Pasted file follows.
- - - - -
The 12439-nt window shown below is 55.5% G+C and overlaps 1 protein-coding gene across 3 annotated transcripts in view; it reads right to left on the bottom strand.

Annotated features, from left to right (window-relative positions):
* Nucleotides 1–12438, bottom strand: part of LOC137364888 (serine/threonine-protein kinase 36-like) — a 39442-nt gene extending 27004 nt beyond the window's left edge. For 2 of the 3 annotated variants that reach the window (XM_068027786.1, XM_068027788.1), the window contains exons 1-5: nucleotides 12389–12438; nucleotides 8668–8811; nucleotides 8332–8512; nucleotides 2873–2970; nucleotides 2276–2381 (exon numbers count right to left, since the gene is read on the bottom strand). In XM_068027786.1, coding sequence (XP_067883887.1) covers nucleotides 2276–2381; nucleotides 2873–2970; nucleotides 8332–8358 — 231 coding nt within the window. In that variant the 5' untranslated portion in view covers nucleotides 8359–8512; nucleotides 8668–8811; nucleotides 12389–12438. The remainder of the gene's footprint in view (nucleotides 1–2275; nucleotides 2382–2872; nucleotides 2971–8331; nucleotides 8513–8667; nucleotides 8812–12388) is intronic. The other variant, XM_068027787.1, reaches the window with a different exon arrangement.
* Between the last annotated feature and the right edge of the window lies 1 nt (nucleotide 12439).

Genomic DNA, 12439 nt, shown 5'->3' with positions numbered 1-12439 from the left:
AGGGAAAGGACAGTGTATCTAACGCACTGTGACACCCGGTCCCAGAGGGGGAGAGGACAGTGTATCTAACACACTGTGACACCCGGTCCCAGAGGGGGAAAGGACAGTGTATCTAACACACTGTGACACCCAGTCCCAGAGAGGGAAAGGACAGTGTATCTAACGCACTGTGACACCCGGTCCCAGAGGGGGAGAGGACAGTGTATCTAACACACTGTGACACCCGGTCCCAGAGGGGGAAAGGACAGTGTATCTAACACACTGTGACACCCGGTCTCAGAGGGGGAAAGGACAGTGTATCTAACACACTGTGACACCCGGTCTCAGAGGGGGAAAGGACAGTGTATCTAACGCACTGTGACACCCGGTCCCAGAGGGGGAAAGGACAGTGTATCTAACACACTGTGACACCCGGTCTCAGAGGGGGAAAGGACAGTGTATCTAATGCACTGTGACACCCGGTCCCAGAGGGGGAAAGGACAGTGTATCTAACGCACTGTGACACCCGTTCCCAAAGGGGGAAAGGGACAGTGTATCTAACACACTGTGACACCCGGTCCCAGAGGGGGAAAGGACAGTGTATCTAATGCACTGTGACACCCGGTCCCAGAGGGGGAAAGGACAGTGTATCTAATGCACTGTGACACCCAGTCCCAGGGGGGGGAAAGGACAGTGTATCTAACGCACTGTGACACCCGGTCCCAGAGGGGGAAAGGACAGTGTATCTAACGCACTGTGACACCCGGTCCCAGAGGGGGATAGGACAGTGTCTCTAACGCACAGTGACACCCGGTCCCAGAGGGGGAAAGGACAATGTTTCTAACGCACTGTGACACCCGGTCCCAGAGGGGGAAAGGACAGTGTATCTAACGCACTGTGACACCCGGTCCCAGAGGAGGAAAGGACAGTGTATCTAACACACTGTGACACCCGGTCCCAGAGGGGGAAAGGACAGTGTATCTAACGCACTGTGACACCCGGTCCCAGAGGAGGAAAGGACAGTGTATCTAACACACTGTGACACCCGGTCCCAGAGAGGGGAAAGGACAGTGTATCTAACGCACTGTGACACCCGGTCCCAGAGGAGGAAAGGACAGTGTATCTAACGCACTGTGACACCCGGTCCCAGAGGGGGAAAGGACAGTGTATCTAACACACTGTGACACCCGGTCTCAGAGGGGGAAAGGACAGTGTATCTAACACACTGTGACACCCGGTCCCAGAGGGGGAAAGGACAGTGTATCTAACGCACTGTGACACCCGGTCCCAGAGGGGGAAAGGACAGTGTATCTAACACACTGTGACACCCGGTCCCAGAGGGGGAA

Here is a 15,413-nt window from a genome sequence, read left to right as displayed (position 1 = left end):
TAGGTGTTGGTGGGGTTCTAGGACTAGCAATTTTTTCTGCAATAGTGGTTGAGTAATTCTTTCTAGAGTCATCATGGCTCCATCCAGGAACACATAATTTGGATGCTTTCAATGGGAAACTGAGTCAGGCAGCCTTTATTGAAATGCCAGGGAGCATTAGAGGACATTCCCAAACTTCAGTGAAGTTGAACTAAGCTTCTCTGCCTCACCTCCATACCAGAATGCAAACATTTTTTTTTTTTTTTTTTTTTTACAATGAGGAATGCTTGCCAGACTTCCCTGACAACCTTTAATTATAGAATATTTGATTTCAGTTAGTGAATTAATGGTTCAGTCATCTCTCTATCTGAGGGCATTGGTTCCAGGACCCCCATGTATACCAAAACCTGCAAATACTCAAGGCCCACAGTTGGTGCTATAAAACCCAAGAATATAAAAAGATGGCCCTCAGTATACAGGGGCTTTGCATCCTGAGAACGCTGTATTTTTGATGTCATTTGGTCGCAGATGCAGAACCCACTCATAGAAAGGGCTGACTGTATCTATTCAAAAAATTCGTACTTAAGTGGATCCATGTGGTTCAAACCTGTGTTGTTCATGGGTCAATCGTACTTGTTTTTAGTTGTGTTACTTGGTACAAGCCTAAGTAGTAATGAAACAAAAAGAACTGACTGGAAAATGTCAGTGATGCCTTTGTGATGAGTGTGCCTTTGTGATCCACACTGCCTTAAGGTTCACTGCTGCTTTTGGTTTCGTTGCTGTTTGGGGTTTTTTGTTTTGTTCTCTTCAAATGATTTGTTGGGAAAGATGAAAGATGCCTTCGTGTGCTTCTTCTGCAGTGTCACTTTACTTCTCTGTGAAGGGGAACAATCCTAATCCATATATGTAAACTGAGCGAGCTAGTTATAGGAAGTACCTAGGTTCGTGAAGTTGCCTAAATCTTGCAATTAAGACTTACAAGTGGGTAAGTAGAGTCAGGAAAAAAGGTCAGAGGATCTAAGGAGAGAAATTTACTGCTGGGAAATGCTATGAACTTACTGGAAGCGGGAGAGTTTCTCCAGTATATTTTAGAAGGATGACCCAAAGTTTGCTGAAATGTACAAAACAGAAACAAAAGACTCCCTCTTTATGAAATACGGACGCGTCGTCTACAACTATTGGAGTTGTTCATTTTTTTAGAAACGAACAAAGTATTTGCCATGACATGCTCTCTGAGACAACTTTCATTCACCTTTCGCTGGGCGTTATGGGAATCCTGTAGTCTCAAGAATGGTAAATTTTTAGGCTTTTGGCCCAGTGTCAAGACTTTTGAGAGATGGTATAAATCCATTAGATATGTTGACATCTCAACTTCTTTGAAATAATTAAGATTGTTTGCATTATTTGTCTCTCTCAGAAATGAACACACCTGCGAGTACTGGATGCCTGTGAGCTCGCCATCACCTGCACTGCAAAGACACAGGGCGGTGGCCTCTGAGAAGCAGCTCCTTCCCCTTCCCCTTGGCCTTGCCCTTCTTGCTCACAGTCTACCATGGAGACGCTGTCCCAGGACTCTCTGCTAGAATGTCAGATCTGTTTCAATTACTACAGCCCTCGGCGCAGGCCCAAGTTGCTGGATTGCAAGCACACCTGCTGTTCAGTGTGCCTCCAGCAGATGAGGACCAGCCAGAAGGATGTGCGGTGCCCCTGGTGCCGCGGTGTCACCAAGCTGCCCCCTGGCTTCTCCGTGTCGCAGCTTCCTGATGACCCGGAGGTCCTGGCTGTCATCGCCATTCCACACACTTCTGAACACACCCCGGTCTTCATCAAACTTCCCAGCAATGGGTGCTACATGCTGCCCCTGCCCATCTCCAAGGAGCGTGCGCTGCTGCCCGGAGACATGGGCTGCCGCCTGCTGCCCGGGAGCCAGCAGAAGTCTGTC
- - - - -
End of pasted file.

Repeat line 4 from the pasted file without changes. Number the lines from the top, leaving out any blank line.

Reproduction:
* Between the last annotated feature and the right edge of the window lies 1 nt (nucleotide 12439).